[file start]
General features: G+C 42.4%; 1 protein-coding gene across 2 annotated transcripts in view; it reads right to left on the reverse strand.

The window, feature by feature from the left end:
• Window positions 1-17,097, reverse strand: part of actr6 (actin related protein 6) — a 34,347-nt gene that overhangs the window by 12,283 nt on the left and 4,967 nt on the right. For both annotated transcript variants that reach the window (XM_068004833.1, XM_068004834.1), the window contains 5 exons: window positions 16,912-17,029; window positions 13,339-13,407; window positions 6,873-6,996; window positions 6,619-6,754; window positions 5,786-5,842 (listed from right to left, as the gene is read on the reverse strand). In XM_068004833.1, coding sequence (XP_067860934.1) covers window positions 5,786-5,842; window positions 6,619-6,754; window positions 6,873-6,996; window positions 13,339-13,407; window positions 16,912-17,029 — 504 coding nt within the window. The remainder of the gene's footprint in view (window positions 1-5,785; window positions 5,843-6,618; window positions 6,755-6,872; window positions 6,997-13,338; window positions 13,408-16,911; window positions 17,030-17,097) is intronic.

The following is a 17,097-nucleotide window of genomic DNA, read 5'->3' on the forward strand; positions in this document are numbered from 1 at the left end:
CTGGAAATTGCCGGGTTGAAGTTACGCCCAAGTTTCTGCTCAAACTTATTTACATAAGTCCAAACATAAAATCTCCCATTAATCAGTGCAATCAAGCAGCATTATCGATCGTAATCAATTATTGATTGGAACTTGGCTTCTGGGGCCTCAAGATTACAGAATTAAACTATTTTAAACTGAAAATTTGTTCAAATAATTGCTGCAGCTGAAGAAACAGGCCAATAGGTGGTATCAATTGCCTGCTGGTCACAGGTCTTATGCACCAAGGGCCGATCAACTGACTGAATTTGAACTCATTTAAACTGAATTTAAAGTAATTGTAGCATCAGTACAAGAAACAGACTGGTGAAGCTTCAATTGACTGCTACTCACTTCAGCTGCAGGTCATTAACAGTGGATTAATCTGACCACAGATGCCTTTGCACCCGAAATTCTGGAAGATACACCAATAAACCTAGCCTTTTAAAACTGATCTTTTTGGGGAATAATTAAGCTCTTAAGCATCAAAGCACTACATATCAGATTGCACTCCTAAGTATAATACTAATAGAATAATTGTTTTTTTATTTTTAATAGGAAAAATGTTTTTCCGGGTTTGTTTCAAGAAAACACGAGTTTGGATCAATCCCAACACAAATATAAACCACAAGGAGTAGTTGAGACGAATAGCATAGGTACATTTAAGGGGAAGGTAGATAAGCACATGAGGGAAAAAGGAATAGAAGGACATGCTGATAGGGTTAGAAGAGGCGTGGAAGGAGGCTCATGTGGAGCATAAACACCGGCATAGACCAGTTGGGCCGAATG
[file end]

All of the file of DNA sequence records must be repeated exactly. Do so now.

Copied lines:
General features: G+C 42.4%; 1 protein-coding gene across 2 annotated transcripts in view; it reads right to left on the reverse strand.

The window, feature by feature from the left end:
• Window positions 1-17,097, reverse strand: part of actr6 (actin related protein 6) — a 34,347-nt gene that overhangs the window by 12,283 nt on the left and 4,967 nt on the right. For both annotated transcript variants that reach the window (XM_068004833.1, XM_068004834.1), the window contains 5 exons: window positions 16,912-17,029; window positions 13,339-13,407; window positions 6,873-6,996; window positions 6,619-6,754; window positions 5,786-5,842 (listed from right to left, as the gene is read on the reverse strand). In XM_068004833.1, coding sequence (XP_067860934.1) covers window positions 5,786-5,842; window positions 6,619-6,754; window positions 6,873-6,996; window positions 13,339-13,407; window positions 16,912-17,029 — 504 coding nt within the window. The remainder of the gene's footprint in view (window positions 1-5,785; window positions 5,843-6,618; window positions 6,755-6,872; window positions 6,997-13,338; window positions 13,408-16,911; window positions 17,030-17,097) is intronic.

The following is a 17,097-nucleotide window of genomic DNA, read 5'->3' on the forward strand; positions in this document are numbered from 1 at the left end:
CTGGAAATTGCCGGGTTGAAGTTACGCCCAAGTTTCTGCTCAAACTTATTTACATAAGTCCAAACATAAAATCTCCCATTAATCAGTGCAATCAAGCAGCATTATCGATCGTAATCAATTATTGATTGGAACTTGGCTTCTGGGGCCTCAAGATTACAGAATTAAACTATTTTAAACTGAAAATTTGTTCAAATAATTGCTGCAGCTGAAGAAACAGGCCAATAGGTGGTATCAATTGCCTGCTGGTCACAGGTCTTATGCACCAAGGGCCGATCAACTGACTGAATTTGAACTCATTTAAACTGAATTTAAAGTAATTGTAGCATCAGTACAAGAAACAGACTGGTGAAGCTTCAATTGACTGCTACTCACTTCAGCTGCAGGTCATTAACAGTGGATTAATCTGACCACAGATGCCTTTGCACCCGAAATTCTGGAAGATACACCAATAAACCTAGCCTTTTAAAACTGATCTTTTTGGGGAATAATTAAGCTCTTAAGCATCAAAGCACTACATATCAGATTGCACTCCTAAGTATAATACTAATAGAATAATTGTTTTTTTATTTTTAATAGGAAAAATGTTTTTCCGGGTTTGTTTCAAGAAAACACGAGTTTGGATCAATCCCAACACAAATATAAACCACAAGGAGTAGTTGAGACGAATAGCATAGGTACATTTAAGGGGAAGGTAGATAAGCACATGAGGGAAAAAGGAATAGAAGGACATGCTGATAGGGTTAGAAGAGGCGTGGAAGGAGGCTCATGTGGAGCATAAACACCGGCATAGACCAGTTGGGCCGAATG